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The River of Leith

William Topaz McGonagall 1825 – 1902 (Greyfriars Parish, Edinburgh)

As I stood upon the Dean Bridge and viewed the beautiful scenery,
I felt fascinated and my heart was full of glee,
And I exclaimed in an ecstasy of delight,
In all my travels I never saw such a sight.

The scenery is so enchanting to look upon
That all tourists will say, "Dull care, be gone."
'Tis certainly a most lovely spot,
And once seen it can never be forgot.

Then away! away! to the River of Leith,
That springs from the land of heather and heath,
And view the gorgeous scenery on a fine summer day.
I'm sure it will drive dull care away.

The water-fall near the Bridge is most beautiful to be seen,
As it falls and shines like crystal in the sunsheen;
And the sound can be heard all day long,
While the innocent trouts sing an aquatic song.

The glen is a cool spot in the summer time.
There the people can be shaded from the sunshine
Under the spreading branches of the big trees,
And there's seats there to rest on if they please.

Then near St. Bernard's Well there's a shady bower,
Where the lovers, if they like, can spend an hour;
And while they rest there at their ease
They can make love to each other if they please.

The water of St. Bernard's Well is very nice,
But to get a drink of it one penny is the price.
I think in justice the price is rather high,
To give a penny for a drink when one feels dry.

The braes of the River Leith is most charming to be seen,
With its beautiful trees and shrubberies green,
And as the tourist gazes on the river in the valley below,
His heart with joy feels all aglow.

There the little trouts do sport and play
During the live-long summer day,
While the bee and butterfly is on the wing,
And with the singing of birds the glen doth ring.

The walk underneath the Dean Bridge is lovely to see.
And as ye view the scenery it will fill your heart with glee.
It is good for the people's health to be walking there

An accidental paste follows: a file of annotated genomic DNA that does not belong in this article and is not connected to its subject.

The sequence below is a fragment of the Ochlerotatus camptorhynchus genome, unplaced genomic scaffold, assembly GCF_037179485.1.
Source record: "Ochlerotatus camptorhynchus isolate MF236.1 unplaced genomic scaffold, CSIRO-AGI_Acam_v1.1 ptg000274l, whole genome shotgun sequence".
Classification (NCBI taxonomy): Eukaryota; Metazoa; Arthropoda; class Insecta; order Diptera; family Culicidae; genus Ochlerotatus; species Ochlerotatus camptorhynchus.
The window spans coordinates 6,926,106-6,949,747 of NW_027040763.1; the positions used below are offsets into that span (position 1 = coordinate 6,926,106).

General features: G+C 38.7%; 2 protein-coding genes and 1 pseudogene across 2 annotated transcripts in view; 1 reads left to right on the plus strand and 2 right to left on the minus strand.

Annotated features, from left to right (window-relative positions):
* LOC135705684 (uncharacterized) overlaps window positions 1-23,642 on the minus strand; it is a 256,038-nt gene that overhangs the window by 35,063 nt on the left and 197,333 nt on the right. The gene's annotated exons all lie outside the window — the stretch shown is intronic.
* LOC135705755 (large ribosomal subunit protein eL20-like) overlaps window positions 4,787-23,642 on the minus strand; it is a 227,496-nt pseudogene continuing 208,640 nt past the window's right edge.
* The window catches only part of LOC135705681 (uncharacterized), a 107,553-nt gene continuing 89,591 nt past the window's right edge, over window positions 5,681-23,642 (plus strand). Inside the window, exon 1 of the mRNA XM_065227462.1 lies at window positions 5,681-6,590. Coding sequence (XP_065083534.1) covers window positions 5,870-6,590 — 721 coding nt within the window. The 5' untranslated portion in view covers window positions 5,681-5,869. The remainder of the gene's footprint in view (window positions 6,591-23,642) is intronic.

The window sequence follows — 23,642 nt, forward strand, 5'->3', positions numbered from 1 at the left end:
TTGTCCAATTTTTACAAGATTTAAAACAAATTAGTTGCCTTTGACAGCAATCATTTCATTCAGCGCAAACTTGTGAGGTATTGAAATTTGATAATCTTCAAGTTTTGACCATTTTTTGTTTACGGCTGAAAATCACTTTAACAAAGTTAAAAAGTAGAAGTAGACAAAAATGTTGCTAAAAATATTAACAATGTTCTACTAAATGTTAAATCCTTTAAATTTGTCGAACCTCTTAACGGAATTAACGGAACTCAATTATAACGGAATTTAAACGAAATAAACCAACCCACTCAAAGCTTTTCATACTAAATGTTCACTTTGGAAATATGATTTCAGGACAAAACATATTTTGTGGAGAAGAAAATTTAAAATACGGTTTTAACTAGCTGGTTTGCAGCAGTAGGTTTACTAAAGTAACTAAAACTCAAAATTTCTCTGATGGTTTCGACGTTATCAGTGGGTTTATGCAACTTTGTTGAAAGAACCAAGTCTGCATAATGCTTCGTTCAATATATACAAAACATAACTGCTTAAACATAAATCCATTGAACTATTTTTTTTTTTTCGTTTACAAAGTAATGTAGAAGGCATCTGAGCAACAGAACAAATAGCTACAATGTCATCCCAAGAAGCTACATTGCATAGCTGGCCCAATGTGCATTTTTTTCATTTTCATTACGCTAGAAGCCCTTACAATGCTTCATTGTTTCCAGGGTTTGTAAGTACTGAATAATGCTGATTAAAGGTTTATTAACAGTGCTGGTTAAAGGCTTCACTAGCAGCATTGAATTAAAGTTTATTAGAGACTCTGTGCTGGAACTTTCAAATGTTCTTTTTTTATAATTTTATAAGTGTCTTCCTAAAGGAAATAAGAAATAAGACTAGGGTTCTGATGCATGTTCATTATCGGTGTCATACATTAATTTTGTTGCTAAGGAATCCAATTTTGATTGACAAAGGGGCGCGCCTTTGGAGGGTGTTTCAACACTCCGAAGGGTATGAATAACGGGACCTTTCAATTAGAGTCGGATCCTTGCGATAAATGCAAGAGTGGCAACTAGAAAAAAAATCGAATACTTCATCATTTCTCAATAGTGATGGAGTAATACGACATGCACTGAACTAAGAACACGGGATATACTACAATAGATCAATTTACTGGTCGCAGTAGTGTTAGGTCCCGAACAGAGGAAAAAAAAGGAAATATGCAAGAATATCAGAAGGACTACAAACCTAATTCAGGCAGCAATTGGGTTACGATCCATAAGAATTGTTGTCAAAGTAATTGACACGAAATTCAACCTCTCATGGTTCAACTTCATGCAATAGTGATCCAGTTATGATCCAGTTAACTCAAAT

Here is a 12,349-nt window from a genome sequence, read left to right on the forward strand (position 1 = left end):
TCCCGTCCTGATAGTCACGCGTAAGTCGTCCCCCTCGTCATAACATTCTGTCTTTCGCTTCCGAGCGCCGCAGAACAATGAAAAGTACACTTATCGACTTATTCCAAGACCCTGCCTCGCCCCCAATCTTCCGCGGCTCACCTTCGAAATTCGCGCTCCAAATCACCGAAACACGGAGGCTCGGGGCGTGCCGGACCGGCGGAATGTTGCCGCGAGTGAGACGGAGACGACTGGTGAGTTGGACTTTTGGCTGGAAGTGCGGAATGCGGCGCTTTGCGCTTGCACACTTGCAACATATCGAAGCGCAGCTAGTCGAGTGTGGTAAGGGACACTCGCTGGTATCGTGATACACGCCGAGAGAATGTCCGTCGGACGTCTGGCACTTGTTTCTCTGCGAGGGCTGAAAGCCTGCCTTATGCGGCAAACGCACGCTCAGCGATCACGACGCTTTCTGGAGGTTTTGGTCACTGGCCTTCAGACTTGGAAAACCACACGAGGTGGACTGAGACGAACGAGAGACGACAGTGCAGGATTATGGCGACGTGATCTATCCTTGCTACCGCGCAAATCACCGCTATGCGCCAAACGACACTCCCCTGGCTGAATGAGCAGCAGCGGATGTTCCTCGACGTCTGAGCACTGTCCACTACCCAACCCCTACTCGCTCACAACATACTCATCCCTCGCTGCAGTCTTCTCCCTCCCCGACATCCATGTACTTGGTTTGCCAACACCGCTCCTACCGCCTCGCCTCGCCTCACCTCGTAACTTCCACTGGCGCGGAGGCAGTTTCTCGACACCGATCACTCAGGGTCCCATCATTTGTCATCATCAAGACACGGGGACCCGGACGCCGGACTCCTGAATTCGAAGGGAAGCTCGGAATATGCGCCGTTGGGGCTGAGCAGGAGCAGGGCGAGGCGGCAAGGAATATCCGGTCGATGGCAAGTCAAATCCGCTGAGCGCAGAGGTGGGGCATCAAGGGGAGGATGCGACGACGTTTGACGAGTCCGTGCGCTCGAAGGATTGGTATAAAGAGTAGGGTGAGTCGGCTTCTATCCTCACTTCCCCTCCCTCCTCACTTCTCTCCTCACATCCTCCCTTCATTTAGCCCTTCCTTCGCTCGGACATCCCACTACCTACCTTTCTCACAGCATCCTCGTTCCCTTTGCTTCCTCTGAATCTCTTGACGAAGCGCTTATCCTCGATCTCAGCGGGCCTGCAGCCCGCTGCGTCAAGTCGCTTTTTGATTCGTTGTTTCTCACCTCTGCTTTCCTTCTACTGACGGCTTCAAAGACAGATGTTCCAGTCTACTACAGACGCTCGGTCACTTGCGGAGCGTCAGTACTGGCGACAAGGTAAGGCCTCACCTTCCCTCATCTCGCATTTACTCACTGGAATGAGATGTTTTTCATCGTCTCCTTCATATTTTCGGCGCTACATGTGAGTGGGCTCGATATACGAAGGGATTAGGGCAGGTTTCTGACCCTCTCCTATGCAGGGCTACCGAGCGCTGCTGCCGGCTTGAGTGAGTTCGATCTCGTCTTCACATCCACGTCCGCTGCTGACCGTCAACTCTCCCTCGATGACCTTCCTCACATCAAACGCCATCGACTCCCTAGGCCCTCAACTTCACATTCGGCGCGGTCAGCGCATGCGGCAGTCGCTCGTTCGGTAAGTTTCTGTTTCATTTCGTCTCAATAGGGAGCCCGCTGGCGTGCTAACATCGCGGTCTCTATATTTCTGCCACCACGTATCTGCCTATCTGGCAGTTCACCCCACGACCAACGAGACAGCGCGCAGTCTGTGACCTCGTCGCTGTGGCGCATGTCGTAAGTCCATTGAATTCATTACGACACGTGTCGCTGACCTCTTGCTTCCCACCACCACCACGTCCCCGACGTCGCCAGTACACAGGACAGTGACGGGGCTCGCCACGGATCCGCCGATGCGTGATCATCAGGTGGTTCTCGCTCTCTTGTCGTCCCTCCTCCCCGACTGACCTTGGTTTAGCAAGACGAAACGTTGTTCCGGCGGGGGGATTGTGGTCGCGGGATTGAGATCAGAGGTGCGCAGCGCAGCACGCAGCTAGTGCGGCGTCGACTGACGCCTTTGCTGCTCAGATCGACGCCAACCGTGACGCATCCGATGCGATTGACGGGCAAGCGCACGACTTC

As they gaze on the beauties of Nature and inhale pure air.

The Dean Bridge is a very magnificent sight,
Because from the basement it is a great height.
And it seems most attractive to the eye,
And arrests the attention of strangers as they pass by.

The braes of Belgrave Crescent is lovely to see,
With its beautiful walks and green shrubbery.
'Tis health for the people that lives near by there
To walk along the bonny walks and breathe the sweet air.

Therefore all lovers of the picturesque, bo advised by me
And the beautiful scenery of the River Leith go and see,
And I am sure you will get a very great treat,
Because the River of Leith scenery cannot be beat.

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Submitted on May 13, 2011

2:28 min read
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William Topaz McGonagall

William Topaz McGonagall (March 1825 – 29 September 1902) was an Irish weaver, poet and actor who lived in Scotland. He won notoriety as an extremely bad poet who exhibited no recognition of, or concern for, his peers' opinions of his work. He wrote about 200 poems, including "The Tay Bridge Disaster" and "The Famous Tay Whale", which are widely regarded as some of the worst in English literature. Groups throughout Scotland engaged him to make recitations from his work, and contemporary descriptions of these performances indicate that many listeners were appreciating McGonagall's skill as a comic music hall character. Collections of his verse remain popular, with several volumes available today. McGonagall has been lampooned as the worst poet in British history. The chief criticisms are that he was deaf to poetic metaphor and unable to scan correctly. His only apparent understanding of poetry was his belief that it needed to rhyme. McGonagall's fame stems from the humorous effects these shortcomings are considered to generate in his work. Scholars argue that his inappropriate rhythms, weak vocabulary, and ill-advised imagery combine to make his work amongst the most unintentionally amusing dramatic poetry in the English language. His work is in a long tradition of narrative ballads and verse written and published about great events and tragedies, and widely circulated among the local population as handbills. In an age before radio and television, their voice was one way of communicating important news to an avid public. more…

All William Topaz McGonagall poems | William Topaz McGonagall Books

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    "The River of Leith" Poetry.com. STANDS4 LLC, 2021. Web. 16 Jun 2021. <https://www.poetry.com/poem/41935/the-river-of-leith>.

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